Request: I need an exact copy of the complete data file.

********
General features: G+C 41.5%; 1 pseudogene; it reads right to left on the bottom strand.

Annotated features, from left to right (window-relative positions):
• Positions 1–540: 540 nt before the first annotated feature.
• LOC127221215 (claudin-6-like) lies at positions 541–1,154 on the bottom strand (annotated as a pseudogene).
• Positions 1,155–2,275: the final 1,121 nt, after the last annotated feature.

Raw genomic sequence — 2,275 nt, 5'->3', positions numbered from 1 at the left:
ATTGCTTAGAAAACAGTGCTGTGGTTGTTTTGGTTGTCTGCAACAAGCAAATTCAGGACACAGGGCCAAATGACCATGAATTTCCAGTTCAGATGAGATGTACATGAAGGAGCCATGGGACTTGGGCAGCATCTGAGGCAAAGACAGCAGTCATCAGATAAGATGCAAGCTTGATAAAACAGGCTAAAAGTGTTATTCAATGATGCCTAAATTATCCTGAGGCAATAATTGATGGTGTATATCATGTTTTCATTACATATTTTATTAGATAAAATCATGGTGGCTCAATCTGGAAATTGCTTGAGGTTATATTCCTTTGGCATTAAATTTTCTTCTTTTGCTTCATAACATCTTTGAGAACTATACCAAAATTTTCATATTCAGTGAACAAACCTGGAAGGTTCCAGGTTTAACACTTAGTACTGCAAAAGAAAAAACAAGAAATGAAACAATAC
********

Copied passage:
General features: G+C 41.5%; 1 pseudogene; it reads right to left on the bottom strand.

Annotated features, from left to right (window-relative positions):
• Positions 1–540: 540 nt before the first annotated feature.
• LOC127221215 (claudin-6-like) lies at positions 541–1,154 on the bottom strand (annotated as a pseudogene).
• Positions 1,155–2,275: the final 1,121 nt, after the last annotated feature.

Raw genomic sequence — 2,275 nt, 5'->3', positions numbered from 1 at the left:
ATTGCTTAGAAAACAGTGCTGTGGTTGTTTTGGTTGTCTGCAACAAGCAAATTCAGGACACAGGGCCAAATGACCATGAATTTCCAGTTCAGATGAGATGTACATGAAGGAGCCATGGGACTTGGGCAGCATCTGAGGCAAAGACAGCAGTCATCAGATAAGATGCAAGCTTGATAAAACAGGCTAAAAGTGTTATTCAATGATGCCTAAATTATCCTGAGGCAATAATTGATGGTGTATATCATGTTTTCATTACATATTTTATTAGATAAAATCATGGTGGCTCAATCTGGAAATTGCTTGAGGTTATATTCCTTTGGCATTAAATTTTCTTCTTTTGCTTCATAACATCTTTGAGAACTATACCAAAATTTTCATATTCAGTGAACAAACCTGGAAGGTTCCAGGTTTAACACTTAGTACTGCAAAAGAAAAAACAAGAAATGAAACAATAC